The end is near; Blog 23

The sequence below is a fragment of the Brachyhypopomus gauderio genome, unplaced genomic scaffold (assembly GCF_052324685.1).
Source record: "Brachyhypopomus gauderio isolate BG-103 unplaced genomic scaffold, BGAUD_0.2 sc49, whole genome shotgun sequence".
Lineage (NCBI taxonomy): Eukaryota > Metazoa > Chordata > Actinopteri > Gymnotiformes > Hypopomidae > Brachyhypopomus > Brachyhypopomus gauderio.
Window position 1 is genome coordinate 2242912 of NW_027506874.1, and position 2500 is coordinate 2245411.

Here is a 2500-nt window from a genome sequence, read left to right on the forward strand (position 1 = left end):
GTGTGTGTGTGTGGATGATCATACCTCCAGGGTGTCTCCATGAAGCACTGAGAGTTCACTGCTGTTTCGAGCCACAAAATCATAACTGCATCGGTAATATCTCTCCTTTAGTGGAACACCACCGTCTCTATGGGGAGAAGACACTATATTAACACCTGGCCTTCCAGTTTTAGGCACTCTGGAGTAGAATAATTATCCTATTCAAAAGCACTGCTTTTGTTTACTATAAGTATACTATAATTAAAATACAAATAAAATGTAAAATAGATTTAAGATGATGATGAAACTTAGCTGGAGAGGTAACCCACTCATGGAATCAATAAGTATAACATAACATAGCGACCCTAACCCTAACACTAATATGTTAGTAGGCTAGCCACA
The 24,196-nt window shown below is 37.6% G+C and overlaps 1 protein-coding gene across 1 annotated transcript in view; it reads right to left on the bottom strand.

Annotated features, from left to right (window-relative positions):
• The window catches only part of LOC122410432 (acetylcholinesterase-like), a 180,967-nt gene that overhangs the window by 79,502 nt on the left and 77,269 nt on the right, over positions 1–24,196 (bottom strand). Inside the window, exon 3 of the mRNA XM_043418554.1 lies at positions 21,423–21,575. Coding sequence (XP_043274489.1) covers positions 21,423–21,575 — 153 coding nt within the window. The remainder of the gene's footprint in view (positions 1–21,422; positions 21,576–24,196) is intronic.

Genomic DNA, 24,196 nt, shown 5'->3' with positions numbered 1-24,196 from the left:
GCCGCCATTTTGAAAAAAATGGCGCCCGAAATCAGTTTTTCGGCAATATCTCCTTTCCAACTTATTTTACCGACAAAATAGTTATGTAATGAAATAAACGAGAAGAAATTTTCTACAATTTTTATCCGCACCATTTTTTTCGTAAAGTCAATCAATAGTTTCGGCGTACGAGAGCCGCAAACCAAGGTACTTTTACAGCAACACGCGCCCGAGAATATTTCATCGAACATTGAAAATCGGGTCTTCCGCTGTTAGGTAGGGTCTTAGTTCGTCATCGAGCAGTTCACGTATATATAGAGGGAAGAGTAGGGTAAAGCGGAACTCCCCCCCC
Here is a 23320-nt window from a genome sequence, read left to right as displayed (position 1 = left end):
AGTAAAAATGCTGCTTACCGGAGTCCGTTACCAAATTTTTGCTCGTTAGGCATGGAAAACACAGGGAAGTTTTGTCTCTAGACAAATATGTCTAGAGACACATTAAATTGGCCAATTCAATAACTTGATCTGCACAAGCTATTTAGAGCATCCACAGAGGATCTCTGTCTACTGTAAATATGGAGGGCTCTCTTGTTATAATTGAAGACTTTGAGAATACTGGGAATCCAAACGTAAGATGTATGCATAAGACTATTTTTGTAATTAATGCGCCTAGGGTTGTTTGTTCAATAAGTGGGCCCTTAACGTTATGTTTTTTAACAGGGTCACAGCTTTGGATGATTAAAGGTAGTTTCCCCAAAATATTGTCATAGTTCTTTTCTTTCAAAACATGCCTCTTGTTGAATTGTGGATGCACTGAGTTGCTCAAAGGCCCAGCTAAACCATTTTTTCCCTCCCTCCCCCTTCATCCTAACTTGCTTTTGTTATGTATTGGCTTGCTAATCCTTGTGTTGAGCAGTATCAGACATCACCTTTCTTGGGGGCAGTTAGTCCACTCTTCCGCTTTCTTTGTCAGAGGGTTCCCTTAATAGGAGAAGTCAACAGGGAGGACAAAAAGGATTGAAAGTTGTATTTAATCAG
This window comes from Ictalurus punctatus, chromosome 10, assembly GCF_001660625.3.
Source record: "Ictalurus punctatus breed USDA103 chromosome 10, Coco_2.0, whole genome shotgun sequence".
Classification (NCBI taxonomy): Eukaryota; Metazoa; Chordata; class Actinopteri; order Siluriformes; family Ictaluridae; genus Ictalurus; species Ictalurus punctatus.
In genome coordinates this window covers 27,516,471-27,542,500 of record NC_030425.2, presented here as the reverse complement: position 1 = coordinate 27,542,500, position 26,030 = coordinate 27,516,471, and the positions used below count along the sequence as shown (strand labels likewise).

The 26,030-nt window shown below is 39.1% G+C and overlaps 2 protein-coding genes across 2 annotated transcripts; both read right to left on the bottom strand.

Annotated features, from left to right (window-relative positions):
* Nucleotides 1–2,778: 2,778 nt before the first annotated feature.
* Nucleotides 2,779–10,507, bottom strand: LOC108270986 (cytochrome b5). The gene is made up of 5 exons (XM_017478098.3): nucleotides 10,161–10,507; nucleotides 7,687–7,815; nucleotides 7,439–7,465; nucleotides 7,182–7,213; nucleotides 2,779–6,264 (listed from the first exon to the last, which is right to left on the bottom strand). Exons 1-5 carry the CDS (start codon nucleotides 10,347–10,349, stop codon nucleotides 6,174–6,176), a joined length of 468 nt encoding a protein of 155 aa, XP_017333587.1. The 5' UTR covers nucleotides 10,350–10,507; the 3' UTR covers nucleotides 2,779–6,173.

Huck tries to run away with Jim after the chaos with finding the gold in the coffin. The King and Duke make it back to the raft before they could leave. The Duke and the King fight about how the money ended up in the coffin. This ends in the Duke strangling the King, and the King confessing to hiding the money. The King and the Duke are angry about being broke and so they decide to to pull another con. They try several cons, none successful. In the end, the King sells Jim to Silas Phelps, a small farm owner and preacher. Huck debates on what to do about this, going back and forth in a mental dialogue. He finally decides that he doesn’t want Miss Watson the truth about him and Jim and decides that he wants to help Jim to freedom. In the end, Huck says it’s fine, he will go to hell. Huck goes to the farm to confront the Phelps. Although Aunt Sally believes Huck to be none other than her nephew Tom Sawyer. Fearing the truth about his identity coming out, Huck intercepts Tom before he gets to the house. Huck lays the truth out for Tom and asks if he would help Huck free Jim. Tom, going against everything we know about his character, agrees. We meet Silas and Sally Phelps. The aunt and uncle of Tom Sawyer. They are decent people, morally grey in the story. Tom Sawyer is developed in these chapters, much to my dismay. We see that he is not so high and moral as Huck previously thought, and is really just does things to please his inflated ego and broken sense of adventure. We also see the realist is Huck more. We know that the Phelps’ farm is a small cotton plantation and there are a few other slaves besides Jim. Twain is using it to keep Huck and Jim stationary, metaphorically and literally speaking. It’s Huck and Jim’s prison. I hope the ending will be a happy one. Although,knowing Twain, the ending will be infuriating. Perhaps it will end with Jim being freed. Or it will end with Tom doing something stupid without regards for how it will effect Huck and Jim. Maybe Tom will tell someone what Huck is planning and Huck will be hung for being an abolitionist and Jim will never see his family again. While Tom is off with a great story and is a “hero” in the eyes of society and my hate for Tom Sawyer will be forever burning.